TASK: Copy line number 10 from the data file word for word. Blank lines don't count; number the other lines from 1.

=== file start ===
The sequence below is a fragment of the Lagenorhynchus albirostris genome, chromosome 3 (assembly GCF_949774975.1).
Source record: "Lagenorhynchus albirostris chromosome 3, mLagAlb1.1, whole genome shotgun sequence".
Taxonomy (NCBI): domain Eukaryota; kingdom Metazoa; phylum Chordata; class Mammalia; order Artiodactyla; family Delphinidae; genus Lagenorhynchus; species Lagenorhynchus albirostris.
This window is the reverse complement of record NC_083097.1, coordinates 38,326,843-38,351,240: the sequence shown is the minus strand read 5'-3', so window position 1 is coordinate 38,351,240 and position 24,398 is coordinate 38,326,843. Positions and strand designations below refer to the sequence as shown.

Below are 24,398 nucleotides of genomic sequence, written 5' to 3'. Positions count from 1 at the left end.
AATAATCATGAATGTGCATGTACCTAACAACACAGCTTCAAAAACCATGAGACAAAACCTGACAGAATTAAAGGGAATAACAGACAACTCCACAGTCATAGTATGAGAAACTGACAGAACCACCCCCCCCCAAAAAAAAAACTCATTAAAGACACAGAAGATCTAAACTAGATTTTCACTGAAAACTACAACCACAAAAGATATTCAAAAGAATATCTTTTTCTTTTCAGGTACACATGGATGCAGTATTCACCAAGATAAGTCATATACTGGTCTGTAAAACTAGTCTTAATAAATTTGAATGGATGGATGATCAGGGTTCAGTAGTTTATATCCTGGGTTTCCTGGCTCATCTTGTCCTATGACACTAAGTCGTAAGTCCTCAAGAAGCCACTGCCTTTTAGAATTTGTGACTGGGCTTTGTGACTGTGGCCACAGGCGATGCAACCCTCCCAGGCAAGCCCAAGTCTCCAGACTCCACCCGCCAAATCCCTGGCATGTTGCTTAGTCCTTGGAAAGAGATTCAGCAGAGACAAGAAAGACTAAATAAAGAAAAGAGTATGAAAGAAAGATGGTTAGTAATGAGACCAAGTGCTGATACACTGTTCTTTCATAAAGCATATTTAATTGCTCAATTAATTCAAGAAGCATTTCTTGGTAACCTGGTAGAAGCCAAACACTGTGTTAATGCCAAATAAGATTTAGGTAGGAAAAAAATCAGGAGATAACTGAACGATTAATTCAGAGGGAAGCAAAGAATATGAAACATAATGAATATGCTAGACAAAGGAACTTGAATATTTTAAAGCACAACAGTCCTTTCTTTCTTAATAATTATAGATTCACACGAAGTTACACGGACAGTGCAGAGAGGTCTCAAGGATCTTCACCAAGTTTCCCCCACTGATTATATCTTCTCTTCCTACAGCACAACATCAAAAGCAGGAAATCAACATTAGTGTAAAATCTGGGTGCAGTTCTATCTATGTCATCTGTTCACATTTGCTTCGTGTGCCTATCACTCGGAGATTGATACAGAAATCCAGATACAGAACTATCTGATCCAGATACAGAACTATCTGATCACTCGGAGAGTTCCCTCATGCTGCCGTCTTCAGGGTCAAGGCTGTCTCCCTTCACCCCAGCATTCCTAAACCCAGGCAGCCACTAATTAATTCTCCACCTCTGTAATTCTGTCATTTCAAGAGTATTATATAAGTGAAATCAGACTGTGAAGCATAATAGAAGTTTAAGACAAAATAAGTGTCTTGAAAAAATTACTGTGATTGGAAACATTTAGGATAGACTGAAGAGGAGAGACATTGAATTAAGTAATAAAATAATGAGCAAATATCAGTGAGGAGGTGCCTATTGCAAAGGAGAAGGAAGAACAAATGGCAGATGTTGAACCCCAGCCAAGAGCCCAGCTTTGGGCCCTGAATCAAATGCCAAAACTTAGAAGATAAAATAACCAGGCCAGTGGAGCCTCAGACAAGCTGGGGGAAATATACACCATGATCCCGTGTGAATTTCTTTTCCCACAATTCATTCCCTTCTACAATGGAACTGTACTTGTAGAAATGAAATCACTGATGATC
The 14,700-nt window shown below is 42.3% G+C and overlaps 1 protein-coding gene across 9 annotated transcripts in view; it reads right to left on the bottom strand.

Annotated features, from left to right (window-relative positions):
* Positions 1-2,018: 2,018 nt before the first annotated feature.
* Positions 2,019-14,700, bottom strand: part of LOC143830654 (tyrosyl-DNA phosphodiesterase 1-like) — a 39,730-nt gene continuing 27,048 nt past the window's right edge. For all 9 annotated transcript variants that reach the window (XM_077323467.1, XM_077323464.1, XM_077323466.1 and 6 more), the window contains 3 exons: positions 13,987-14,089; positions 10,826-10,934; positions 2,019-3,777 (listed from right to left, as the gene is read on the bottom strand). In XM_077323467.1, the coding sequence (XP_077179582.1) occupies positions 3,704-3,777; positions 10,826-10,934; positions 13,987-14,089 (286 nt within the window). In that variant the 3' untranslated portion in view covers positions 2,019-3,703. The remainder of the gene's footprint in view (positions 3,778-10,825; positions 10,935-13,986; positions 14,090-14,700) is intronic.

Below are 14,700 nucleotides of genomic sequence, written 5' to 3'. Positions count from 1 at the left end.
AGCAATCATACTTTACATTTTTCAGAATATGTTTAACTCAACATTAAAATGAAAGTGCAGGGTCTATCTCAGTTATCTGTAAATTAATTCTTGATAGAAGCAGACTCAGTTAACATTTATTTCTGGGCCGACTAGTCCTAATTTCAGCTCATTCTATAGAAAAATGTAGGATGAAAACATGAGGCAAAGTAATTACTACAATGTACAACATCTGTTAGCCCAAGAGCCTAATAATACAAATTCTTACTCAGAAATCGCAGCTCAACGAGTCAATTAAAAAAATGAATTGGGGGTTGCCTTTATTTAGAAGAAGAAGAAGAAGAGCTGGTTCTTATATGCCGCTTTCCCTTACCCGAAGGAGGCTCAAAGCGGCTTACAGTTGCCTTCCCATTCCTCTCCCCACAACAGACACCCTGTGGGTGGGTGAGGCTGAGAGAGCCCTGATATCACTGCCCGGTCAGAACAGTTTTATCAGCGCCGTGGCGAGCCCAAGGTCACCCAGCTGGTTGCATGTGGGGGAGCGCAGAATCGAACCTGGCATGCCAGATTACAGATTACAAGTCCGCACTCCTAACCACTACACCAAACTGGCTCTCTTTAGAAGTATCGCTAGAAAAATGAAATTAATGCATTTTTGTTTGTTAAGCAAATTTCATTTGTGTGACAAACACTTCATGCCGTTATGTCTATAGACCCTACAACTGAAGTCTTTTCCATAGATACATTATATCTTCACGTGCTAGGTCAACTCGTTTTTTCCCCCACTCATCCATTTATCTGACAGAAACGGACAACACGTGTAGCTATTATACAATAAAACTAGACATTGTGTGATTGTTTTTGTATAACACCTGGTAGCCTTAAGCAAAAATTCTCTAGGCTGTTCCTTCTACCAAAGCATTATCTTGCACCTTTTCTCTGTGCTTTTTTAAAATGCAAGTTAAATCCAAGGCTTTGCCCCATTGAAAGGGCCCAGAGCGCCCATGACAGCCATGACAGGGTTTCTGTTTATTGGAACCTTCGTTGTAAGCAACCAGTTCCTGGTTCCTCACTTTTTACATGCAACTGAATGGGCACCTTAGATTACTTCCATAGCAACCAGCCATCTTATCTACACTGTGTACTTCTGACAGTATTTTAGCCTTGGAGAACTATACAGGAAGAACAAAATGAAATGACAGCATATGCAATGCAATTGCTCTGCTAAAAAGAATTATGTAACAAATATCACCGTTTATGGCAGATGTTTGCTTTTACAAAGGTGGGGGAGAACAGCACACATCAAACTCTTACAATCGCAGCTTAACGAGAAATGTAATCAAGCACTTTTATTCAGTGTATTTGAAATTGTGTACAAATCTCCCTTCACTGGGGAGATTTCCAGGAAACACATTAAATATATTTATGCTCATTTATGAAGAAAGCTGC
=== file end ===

* Positions 2,019-14,700, bottom strand: part of LOC143830654 (tyrosyl-DNA phosphodiesterase 1-like) — a 39,730-nt gene continuing 27,048 nt past the window's right edge. For all 9 annotated transcript variants that reach the window (XM_077323467.1, XM_077323464.1, XM_077323466.1 and 6 more), the window contains 3 exons: positions 13,987-14,089; positions 10,826-10,934; positions 2,019-3,777 (listed from right to left, as the gene is read on the bottom strand). In XM_077323467.1, the coding sequence (XP_077179582.1) occupies positions 3,704-3,777; positions 10,826-10,934; positions 13,987-14,089 (286 nt within the window). In that variant the 3' untranslated portion in view covers positions 2,019-3,703. The remainder of the gene's footprint in view (positions 3,778-10,825; positions 10,935-13,986; positions 14,090-14,700) is intronic.